• FINRA (American organization)

    over-the-counter market: …Stock Exchange to form the Financial Industry Regulatory Authority (FINRA), which became the main regulatory body of that market in the United States. Although retail prices of over-the-counter transactions are not publicly reported, interdealer prices for the issues have been published since February 1965 by NASD and later FINRA.

  • Finschhafen (Papua New Guinea)

    Finschhafen, town and port at the tip of Huon Peninsula, eastern Papua New Guinea, southwestern Pacific Ocean. The three-basin harbour, an inlet of the Solomon Sea, was charted by the British navigator Capt. John Moresby in 1873–74. Named for German explorer Otto Finsch, the town was claimed by

  • Finschia novaeseelandiae (bird, Finschia novaeseelandiae species)

    creeper: The brown creeper (Mohoua novaeseelandiae, or Finschia novaeseelandiae) of New Zealand belongs to the family Pachycephalidae. It is about 13 cm long, with a rather long tail and a tiny bill. Flocks or pairs call constantly in forests of South Island.

  • Finsen, Niels Ryberg (Danish physician)

    Niels Ryberg Finsen, Danish physician, founder of modern phototherapy (the treatment of disease by the influence of light), who received the 1903 Nobel Prize for Physiology or Medicine for the application of light in the treatment of skin diseases. Finsen was born into a prominent Icelandic family

  • Finsky Zaliv (gulf, Northern Europe)

    Gulf of Finland, easternmost arm of the Baltic Sea, between Finland (north) and Russia and Estonia (east and south). Covering an area of 11,600 square miles (30,000 square km), the gulf extends for 250 miles (400 km) from east to west but only 12 to 80 miles (19 to 130 km) from north to south. It

  • Finster, Rev. Howard (American artist and preacher)

    The Rev. Howard Finster, American artist and preacher (born Dec. 2, 1916, Valley Head, Ala.—died Oct. 22, 2001, Rome, Ga.), with his simple colourful works that combined his evangelistic messages with pop culture icons, became one of the most noted folk artists of the 20th century. He was best k

  • Finsteraarhorn (mountain, Switzerland)

    Finsteraarhorn, highest peak (14,022 feet [4,274 metres]) of the Bernese Alps in south-central Switzerland, it lies between the cantons of Bern and Valais south-southeast of the mountain resort of Grindelwald. First ascended in 1812 by three Swiss guides (though this is disputed, and the first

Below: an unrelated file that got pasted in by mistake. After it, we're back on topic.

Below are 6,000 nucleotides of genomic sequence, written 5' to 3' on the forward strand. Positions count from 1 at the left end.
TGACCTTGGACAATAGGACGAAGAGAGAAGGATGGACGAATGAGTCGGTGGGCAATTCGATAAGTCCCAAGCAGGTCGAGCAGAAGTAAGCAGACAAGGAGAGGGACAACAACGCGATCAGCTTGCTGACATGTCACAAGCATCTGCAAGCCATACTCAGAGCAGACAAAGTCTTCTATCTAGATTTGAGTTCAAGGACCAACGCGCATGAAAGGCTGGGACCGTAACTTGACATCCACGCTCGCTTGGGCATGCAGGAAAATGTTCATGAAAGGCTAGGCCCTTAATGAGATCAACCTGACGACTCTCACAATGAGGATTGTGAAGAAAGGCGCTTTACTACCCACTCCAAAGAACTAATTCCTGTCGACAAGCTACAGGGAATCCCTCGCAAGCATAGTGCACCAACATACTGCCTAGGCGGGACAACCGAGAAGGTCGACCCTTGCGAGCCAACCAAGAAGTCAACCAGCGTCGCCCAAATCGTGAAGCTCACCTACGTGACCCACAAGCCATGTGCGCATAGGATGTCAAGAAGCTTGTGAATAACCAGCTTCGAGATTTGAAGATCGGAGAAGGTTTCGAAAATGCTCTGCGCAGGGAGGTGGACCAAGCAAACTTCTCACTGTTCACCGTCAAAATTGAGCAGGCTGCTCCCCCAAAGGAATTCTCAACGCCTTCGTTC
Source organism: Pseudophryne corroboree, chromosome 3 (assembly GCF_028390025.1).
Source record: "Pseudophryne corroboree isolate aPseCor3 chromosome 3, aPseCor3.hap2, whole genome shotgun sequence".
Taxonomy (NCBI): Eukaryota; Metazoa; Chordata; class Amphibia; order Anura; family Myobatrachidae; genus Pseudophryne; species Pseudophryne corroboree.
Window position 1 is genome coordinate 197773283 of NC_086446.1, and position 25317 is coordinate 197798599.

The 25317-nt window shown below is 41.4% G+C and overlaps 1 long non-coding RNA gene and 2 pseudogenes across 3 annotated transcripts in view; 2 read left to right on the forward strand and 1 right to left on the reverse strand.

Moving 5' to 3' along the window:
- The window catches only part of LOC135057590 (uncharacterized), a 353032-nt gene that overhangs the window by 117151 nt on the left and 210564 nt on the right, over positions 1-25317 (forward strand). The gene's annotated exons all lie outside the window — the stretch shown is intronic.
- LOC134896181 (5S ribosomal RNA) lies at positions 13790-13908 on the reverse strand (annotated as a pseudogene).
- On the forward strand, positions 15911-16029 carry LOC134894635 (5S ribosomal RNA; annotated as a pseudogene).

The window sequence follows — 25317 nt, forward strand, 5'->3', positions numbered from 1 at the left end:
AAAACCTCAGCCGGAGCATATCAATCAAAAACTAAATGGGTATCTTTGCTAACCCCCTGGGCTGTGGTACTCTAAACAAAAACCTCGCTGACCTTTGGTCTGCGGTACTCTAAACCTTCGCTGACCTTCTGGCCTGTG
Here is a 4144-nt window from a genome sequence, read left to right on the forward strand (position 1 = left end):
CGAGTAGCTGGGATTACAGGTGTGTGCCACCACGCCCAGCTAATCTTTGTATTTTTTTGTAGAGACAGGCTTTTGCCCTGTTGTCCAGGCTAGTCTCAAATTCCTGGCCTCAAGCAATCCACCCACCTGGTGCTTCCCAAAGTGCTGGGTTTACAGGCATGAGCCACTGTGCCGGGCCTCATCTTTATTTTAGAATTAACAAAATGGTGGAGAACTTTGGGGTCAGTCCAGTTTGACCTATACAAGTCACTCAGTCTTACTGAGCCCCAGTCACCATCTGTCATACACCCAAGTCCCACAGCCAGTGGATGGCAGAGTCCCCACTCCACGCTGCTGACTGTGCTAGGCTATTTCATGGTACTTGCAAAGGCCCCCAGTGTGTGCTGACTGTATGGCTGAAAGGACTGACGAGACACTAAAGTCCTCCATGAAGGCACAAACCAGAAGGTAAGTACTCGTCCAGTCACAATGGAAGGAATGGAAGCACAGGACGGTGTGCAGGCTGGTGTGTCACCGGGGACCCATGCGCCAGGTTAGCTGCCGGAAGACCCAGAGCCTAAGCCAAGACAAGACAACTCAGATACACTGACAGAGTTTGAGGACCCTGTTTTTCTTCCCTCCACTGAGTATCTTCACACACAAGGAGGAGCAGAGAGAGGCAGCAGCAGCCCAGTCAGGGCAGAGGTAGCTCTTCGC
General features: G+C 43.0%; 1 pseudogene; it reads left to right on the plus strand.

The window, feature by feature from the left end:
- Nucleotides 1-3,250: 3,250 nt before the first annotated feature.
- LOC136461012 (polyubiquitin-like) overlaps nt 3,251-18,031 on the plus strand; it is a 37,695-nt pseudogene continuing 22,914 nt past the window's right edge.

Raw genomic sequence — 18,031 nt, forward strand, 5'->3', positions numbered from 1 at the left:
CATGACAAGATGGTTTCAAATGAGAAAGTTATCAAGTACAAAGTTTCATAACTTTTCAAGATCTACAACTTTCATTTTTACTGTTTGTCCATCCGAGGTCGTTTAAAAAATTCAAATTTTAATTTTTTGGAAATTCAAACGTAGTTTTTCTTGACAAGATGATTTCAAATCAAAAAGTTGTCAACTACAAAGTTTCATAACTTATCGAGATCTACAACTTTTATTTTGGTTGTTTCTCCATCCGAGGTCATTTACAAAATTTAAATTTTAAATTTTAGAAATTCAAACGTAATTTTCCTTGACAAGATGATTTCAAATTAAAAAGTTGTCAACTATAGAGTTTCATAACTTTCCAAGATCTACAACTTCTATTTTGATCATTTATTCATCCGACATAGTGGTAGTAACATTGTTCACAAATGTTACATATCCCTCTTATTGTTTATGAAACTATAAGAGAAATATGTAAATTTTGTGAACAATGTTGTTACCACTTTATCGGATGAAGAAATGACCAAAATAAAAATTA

• Finsterwalder, Ulrich (German engineer)

    bridge: Ulrich Finsterwalder: During the years after World War II, a German engineer and builder, Ulrich Finsterwalder, developed the cantilever method of construction with prestressed concrete. Finsterwalder’s Bendorf Bridge over the Rhine at Koblenz, Germany, was completed in 1962 with thin piers and a centre

  • finta giardiniera, La (opera by Mozart)

    Wolfgang Amadeus Mozart: Early maturity: …to write an opera buffa, La finta giardiniera (“The Feigned Gardener Girl”), for the Munich carnival season, where it was duly successful. It shows Mozart, in his first comic opera since his childhood, finding ways of using the orchestra more expressively and of giving real personality to the pasteboard figures…

  • finta semplice, La (opera buffa by Mozart)

    Wolfgang Amadeus Mozart: Early life and works: …having an Italian opera buffa, La finta semplice (“The Feigned Simpleton”), done at the court theatre—hopes that were, however, frustrated, much to Leopold’s indignation. But a substantial, festal mass setting (probably K 139/47a) was successfully given before the court at the dedication of the Orphanage Church. La finta semplice was…

  • Fionn (Irish legendary figure)

    Finn, legendary Irish hero, leader of the group of warriors known as the Fianna éireann. See Fenian

  • Fionn cycle (Irish literature)

    Fenian cycle, in Irish literature, tales and ballads centring on the deeds of the legendary Finn MacCumhaill (MacCool) and his war band, the Fianna éireann. An elite volunteer corps of warriors and huntsmen, skilled in poetry, the Fianna flourished under the reign of Cormac mac Airt in the 3rd

  • Fionnlagh Ruadh (Scottish bard)

    Celtic literature: Writings of the medieval period: The bard best represented is Fionnlagh Ruadh, bard to John, chief of clan Gregor (died 1519). There are three poems by Giolla Coluim mac an Ollaimh, a professional poet at the court of the Lord of the Isles and almost certainly a member of the MacMhuirich bardic family, the famous…

  • Fioravanti, Alfredo Adolfo (forger)

    forgery: Forgery in the visual arts: Finally, Alfredo Adolfo Fioravanti confessed that he was the sole survivor of the three forgers.

  • fiord (sea inlet)

    Fjord, long narrow arm of the sea, commonly extending far inland, that results from marine inundation of a glaciated valley. Many fjords are astonishingly deep; Sogn Fjord in Norway is 1,308 m (4,290 feet) deep, and Canal Messier in Chile is 1,270 m (4,167 feet). The great depth of these submerged

  • Fiordland crested penguin (bird)

    Fiordland penguin, (Eudyptes pachyrhynchus), species of crested penguin (genus Eudyptes, order Sphenisciformes) characterized by a thick stripe of pale yellow feather plumes above each eye (the superciliary stripe) that extends from the bill to the rear of the head. The terminal ends of each of the

  • Fiordland National Park (national park, New Zealand)